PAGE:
M1 and MZM Growth Rates  Since the US dollar remains the world's reserve currency for now, it is dollar growth (or inflation) rates that are most important to monitor worldwide.  There used to be four main money-supply measures reported in the US.  In order from the smallest to largest they were M1, M2, MZM, and M3.  In the sample above we used M3 and MZM money supplies as our primary measures of monetary inflation.  Unfortunately in March 2006 the US Fed ceased reporting on broad M3 money-supply growth rates, igniting fury within conspiracy theorists everywhere.  Deprived of M3, we were forced to change Bubbleology to M1 and MZM.


To track these monetary inflation rates, two measures are used for both M1, narrow money supply, and MZM, a much broader money supply that includes money-market funds.  First, the actual monthly growth rate of each money supply as reported by the US Federal Reserve is noted.  This measure of true monetary inflation is provocative as it almost always exceeds reported inflation per the CPI and PPI.  In addition for each money supply, it is compared to the current officially reported US government gold reserves.  This gives an idea of how many dollars in circulation that each ounce of official US gold reserves "backs".  The numbers are staggering.


"Backs" has to be in quotes here because the US government severed the last remaining vestiges of the gold standard back in 1971.  Today the US dollar is backed by nothing but future promises to pay.  The US government can grow dollars into infinity and never be legally called upon to surrender physical gold in exchange for paper dollars.  Nevertheless, in a philosophical sense at least the US's remaining gold reserves sort of "support" the dollar as they help maintain faith that the US has actual hard assets and not just paper.


For many decades now the US government has reported unchanging gold reserves of 8139 metric tonnes, or 261.7m troy ounces.  In the sample above, the US MZM money supply was running $6,902b, or just under $7 trillion dollars.  Dividing MZM by the ounces of gold in the official US reserves, each ounce "backs" an unbelievable $26,374 of currency in circulation!  While we report on this each month as a commentary on the staggering rates of monetary inflation in the US, it also has a secondary role.  These numbers show just how chronically undervalued gold is today relative to paper dollars.  Even at $5,000 per ounce gold would still be relatively cheap!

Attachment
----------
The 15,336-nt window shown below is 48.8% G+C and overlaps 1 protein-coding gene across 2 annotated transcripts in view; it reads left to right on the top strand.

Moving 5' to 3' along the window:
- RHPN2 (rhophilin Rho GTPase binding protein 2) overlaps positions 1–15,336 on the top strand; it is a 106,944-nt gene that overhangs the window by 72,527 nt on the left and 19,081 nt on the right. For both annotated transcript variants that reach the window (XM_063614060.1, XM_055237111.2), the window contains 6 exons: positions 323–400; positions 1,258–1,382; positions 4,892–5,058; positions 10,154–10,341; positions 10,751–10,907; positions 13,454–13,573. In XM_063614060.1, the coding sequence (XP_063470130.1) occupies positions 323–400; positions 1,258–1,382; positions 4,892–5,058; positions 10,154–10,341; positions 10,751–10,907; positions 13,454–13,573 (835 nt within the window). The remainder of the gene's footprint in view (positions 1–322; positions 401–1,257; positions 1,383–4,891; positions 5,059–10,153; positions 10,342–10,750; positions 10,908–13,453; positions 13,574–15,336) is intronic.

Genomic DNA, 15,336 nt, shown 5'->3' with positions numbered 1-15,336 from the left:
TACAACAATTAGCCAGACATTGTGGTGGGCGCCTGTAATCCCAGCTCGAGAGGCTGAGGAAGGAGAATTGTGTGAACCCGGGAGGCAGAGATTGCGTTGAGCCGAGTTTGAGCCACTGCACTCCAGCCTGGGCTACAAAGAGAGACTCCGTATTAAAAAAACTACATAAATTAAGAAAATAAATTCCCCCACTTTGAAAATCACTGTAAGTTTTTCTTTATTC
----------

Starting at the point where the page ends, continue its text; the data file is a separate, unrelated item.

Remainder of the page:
CPI and PPI  The CPI and PPI, of course, are the popular and widely-followed official US government measures of inflation, the US Consumer Price Index and the US Producer Price Index.  The former is supposed to measure consumer inflation, the inflation that average American citizens face.  The latter is supposed to measure producer inflation, increases in the prices of raw materials that manufacturing operations use to produce finished products.  While the CPI and PPI are terribly flawed and do not do what they are supposed to do, they remain the most-widely-accepted inflation measures by Wall Street and the stock markets so we watch too.


The CPI and PPI are designed and manipulated to chronically understate actual inflation in the US.  This is accomplished via a careful selection bias for index inclusion as well as mathematical wizardry including hedonic adjustments.  When a price is rising too fast, the custodians of these indexes either remove it or weight it lower to reduce its impact on headline index growth rates.  When they weight it lower, they often justify it using hedonic math.  Hedonics is a silly theory that tries to quantify benefit rather than cost, looking at the perceived pleasure and perceived utility derived from a good or service rather than the actual hard costs out of our wallets.